In more than 20 years of WTO existence, no host government has ever taken decisions of this nature and breadth. Many of the organizations and delegates whose accreditation is now being denied have participated actively in Ministerial Conferences and other institutional arenas of the WTO since its very creation. They have also participated in parallel spaces of discussion and mobilization in different countries the world over, the letter pointed out.
The Argentine NGOs told the president that the “attitude of your government contravenes regular diplomatic practice for the international conferences of multilateral organizations. In offering to host the MC11, the government of Argentina has agreed to allow the full complement of participants registered by the international organization in the meeting – including country delegates, media, non-governmental organizations, and others.”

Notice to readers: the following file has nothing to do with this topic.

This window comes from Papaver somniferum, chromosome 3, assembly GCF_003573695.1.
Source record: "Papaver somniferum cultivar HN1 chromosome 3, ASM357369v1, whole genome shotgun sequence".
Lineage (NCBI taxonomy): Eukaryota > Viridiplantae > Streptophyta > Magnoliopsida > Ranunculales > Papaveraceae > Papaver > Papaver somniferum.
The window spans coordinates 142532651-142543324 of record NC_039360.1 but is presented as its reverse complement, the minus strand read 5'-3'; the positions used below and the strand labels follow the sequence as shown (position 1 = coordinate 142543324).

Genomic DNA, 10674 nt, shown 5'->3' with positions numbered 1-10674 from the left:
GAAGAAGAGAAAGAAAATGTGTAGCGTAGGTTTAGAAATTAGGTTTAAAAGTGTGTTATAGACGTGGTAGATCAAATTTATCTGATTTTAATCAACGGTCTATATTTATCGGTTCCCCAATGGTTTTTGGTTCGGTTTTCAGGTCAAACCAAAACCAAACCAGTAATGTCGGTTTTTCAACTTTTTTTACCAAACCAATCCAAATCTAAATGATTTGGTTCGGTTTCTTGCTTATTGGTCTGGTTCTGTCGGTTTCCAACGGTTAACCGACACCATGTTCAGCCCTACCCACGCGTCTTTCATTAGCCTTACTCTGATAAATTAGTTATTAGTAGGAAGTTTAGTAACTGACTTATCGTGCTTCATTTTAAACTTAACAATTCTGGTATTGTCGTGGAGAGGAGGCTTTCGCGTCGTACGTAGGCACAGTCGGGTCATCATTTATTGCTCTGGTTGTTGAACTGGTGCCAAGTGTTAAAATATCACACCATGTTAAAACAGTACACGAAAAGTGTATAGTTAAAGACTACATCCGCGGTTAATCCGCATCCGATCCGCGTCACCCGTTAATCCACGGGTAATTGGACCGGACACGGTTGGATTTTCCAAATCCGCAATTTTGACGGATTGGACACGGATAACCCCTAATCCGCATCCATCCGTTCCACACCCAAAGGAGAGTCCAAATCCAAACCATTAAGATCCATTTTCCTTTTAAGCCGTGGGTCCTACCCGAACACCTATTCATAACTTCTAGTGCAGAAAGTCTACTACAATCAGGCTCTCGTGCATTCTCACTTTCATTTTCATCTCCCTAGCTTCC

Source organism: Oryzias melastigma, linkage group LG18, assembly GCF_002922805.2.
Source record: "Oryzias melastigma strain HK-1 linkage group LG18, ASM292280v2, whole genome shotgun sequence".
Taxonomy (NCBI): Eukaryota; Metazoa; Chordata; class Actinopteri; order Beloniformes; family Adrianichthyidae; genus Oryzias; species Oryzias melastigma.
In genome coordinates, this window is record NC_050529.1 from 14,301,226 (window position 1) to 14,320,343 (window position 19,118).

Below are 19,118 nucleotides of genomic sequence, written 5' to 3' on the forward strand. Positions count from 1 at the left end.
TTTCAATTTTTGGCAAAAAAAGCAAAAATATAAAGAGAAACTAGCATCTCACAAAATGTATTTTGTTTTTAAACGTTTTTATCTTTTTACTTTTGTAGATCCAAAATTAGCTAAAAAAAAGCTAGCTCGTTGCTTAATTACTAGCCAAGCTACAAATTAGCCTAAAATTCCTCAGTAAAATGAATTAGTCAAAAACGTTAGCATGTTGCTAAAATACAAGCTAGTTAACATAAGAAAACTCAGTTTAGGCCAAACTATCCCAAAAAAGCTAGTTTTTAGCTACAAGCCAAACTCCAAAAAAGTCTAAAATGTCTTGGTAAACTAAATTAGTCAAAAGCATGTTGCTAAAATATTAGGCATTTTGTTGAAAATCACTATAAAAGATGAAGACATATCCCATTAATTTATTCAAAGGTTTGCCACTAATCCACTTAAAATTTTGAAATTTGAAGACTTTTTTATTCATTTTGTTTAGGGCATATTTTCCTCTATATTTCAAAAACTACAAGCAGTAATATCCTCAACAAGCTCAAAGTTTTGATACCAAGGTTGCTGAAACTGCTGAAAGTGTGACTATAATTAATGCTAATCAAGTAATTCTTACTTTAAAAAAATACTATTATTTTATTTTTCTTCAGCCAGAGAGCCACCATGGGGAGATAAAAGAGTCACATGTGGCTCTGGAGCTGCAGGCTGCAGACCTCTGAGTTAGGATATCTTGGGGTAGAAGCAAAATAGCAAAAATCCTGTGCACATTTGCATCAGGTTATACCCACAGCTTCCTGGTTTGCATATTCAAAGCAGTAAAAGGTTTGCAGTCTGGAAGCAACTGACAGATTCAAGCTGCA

“It is inadmissible that the Argentine Government now arrogates the power to decide who can or cannot participate in the WTO meeting, ignoring the decades of precedents and the official mechanism established by the WTO and agreed by Argentina as the host country for this purpose.”
They also pointed out that “this curtailing of the presence and participation of civil society calls into serious doubt the capacity of the Argentine Republic to take on, in addition, the presidency of the G20, in particular when the whole world is aware of the context of social conflict and repression that the policies of your government are generating.”